Friday, October 29, 2010
Perfectionism ups your risk for binge eating, depression, and other problems.
Constantly striving to live a faultless life increases your risk of a very imperfect outcome—early death. Experts specializing in perfectionism recently convened at an Association for Psychological Science Convention in Boston to present research looking at perfectionism and its effects on health, ranging from loss of self-esteem and resilience to increased stress and risk of death. It can even interfere with effectively dealing in a crisis situation. "Even though these impossibly high standards are self-imposed, the true perfectionists find it hard to relinquish the high self-expectations of performance, or to settle for more realistic standards, even during times of severe emergencies requiring them to act fast," explains Prem Fry, PhD, professor of psychology at Trinity Western University in British Columbia.
The Details: At the convention, researchers specializing in perfectionist behavior shared their research, including Fry, whose recent study of older adults found a 51 percent reduced life-expectancy rate in perfectionists when compared to non-perfectionists. Other health ailments have also been linked to perfectionism. Other researchers have linked perfectionism to binge eating, hoarding, anxiety, substance abuse, and an increased risk of oxidative and nitrosative stress, which cause cell damage and inflammation, leading to a whole host of serious health problems. The good news is that not all perfectionists' traits mean bad news. Some of Fry's other work, published earlier this year, has found that perfectionists living with type 2 diabetes tend to more effectively control and monitor their condition. "Compared to non-perfectionists, they followed the treatment regimen more thoroughly and, as a result, lived healthier and longer lives."
What It Means: Fry notes that once the drive for perfectionism is acquired, it's not easily kicked. It's also important to note that if perfectionism is limited to one or two areas of your daily tasks, it could provide positive effects on self-esteem and self worth, Fry notes. "However, it is deadly to aspire to be perfect in all areas of one's functioning," she says. The key is to delegate responsibility to others for less-important tasks that are time consuming.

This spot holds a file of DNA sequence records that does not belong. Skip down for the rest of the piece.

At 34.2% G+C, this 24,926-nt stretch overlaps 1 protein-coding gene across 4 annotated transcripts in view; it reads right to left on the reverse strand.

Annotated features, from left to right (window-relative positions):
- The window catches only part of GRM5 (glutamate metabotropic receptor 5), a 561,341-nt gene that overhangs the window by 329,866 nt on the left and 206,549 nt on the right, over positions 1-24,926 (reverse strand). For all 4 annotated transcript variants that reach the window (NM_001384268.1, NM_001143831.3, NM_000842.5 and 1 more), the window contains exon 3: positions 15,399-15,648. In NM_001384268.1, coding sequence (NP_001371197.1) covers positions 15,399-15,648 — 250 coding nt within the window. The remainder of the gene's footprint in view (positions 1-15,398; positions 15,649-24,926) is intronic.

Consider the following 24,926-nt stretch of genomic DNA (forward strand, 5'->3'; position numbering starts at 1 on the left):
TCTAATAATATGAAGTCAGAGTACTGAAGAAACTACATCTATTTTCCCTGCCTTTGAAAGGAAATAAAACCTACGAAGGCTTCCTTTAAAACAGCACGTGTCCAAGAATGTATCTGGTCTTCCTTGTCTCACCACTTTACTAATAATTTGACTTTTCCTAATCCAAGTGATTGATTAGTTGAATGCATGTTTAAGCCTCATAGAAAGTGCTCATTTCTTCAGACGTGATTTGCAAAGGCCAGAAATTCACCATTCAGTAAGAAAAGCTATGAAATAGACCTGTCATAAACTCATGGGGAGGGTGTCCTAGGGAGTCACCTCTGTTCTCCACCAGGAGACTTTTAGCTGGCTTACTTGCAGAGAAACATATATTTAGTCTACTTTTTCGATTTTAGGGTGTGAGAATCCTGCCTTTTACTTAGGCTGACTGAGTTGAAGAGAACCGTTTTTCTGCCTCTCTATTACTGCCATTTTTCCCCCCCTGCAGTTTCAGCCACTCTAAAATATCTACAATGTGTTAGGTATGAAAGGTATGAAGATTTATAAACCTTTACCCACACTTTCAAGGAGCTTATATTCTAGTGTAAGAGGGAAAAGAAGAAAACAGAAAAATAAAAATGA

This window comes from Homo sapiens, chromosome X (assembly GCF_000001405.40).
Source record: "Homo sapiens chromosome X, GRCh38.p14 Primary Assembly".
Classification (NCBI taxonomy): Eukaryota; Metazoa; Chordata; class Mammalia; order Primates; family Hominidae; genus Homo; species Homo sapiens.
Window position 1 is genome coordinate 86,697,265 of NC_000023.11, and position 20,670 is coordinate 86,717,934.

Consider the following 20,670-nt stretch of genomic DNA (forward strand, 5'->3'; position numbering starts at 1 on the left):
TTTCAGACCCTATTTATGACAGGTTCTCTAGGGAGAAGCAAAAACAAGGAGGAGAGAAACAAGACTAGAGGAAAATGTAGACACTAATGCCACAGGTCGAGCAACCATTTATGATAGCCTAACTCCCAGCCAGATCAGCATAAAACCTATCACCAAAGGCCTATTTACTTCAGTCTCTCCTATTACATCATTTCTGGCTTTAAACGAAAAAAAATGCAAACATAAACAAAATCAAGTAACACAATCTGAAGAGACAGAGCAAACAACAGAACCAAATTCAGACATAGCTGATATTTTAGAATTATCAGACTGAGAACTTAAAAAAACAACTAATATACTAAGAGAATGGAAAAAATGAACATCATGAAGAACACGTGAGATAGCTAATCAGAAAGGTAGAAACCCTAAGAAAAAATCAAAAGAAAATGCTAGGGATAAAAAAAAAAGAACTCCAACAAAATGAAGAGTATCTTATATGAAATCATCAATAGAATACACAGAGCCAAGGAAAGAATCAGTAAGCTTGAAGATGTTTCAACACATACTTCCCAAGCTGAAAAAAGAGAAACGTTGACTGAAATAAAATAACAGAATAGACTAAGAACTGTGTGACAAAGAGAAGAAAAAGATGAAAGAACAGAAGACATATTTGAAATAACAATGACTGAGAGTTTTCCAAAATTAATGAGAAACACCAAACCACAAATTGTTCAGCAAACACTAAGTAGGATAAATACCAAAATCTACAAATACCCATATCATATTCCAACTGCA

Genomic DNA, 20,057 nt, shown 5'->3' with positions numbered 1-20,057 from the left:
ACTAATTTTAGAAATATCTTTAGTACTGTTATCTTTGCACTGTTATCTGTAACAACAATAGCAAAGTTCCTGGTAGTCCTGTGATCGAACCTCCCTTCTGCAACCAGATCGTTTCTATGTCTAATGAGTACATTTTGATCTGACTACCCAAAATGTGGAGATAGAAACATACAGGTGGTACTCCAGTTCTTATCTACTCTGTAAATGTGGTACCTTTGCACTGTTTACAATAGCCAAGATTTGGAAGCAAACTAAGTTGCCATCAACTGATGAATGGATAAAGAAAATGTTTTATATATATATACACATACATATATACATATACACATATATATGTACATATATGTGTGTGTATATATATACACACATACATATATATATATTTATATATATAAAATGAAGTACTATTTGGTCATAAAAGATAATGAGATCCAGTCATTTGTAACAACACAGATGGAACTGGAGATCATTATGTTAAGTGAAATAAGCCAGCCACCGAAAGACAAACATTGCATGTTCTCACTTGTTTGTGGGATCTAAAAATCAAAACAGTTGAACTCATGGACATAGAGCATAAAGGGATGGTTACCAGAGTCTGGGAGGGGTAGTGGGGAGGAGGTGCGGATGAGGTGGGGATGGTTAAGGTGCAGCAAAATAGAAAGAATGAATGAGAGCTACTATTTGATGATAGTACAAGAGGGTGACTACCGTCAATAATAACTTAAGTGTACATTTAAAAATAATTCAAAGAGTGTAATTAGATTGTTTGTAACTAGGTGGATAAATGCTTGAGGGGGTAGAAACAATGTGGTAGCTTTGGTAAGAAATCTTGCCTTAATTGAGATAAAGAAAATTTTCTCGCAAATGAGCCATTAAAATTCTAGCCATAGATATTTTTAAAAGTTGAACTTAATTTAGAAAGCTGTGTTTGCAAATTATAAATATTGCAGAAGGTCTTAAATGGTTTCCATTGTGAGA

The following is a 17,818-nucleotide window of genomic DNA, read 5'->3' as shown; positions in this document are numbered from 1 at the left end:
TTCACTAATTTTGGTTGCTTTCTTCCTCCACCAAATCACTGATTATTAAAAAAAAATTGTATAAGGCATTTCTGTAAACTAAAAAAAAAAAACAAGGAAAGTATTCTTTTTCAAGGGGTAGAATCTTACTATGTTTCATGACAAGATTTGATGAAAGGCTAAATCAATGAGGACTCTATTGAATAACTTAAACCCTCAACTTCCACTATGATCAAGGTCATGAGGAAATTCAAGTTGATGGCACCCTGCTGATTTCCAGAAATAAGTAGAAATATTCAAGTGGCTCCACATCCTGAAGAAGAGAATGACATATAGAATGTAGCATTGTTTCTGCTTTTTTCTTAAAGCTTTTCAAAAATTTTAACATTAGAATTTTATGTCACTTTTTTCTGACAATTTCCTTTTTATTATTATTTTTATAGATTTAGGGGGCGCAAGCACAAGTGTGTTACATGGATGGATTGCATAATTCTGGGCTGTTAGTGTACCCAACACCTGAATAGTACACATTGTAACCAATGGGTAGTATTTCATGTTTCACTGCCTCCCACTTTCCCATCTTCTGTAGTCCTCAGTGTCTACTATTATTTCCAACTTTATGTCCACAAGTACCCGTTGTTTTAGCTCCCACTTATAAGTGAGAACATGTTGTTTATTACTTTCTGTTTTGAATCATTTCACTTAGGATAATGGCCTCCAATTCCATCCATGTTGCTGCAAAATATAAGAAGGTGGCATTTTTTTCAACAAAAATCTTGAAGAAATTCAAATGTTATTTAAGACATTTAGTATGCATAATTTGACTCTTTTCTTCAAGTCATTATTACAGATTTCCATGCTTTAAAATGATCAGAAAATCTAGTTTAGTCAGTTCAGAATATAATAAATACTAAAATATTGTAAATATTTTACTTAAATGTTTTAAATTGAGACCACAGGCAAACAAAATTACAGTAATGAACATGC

Here's how to ID and help a perfectionist:
Know the types and the signs.
True perfectionists are generally always unsatisfied with performance. Fry says the following are commonly observed signs of perfectionism in children, men, and women:
1. Shows excessive concern over small, everyday tasks
2. Worries about others' approval
3. Frequently asks for extensions on deadlines
4. Worries excessively about being a disappointment to others
5. Over time, the trait can be identified by excessive levels of worry, depression, and sense of failure (even if the person is talented and competent).
Other types of perfectionism include "socially prescribed perfectionists," people who Fry says carry around the notion that others are expecting them to be perfect and excel. Parents can instill this in children and young adults, and bosses' expectations can bring on this form of perfectionism in adults.
"Other-oriented perfectionists" have high expectations not just for themselves; they generally expect the same of other people, too. "Individuals who subscribe to all three features of perfectionistic thinking are in a permanent state of stress. In such cases, perfectionism may lead to a lot of stress-induced physical health problems and sometimes to other mental health problems such as depression, loss of appetite, migraines, social anxiety, alcoholism, and the increased overall risk of psychopathology, including suicidal motivation," Fry explains.
To curb your perfectionist tendencies:
While Fry notes that the up side of perfectionism involves positive qualities like being more conscientious, diligent, accountable, and responsible, she also warns that perfectionists need to set limits. "Rigid perfectionistic expectations of others are likely to backfire against the perfectionist's own productivity and may very likely inhibit productivity of others under their control and supervision," she says, advising that people with this problem learn to set limits, and choose just one or two areas where they will be perfectionists. For instance, while it's good for bridge engineers and surgeons to engage in perfectionism on the job to keep people safe, those same people don't need to seek perfection when folding the laundry or playing in a softball charity tournament.
While perfectionism is a trait that's hard to shake, researchers have found hope in a type of counseling known as cognitive behavioral therapy, in which a therapist will focus on how your thoughts, not external forces, affect your condition. Depression or anxiety medicine may be prescribed in more severe cases, but you may want to try natural remedies, such as mindfulness-based stress reduction, before turning to pills.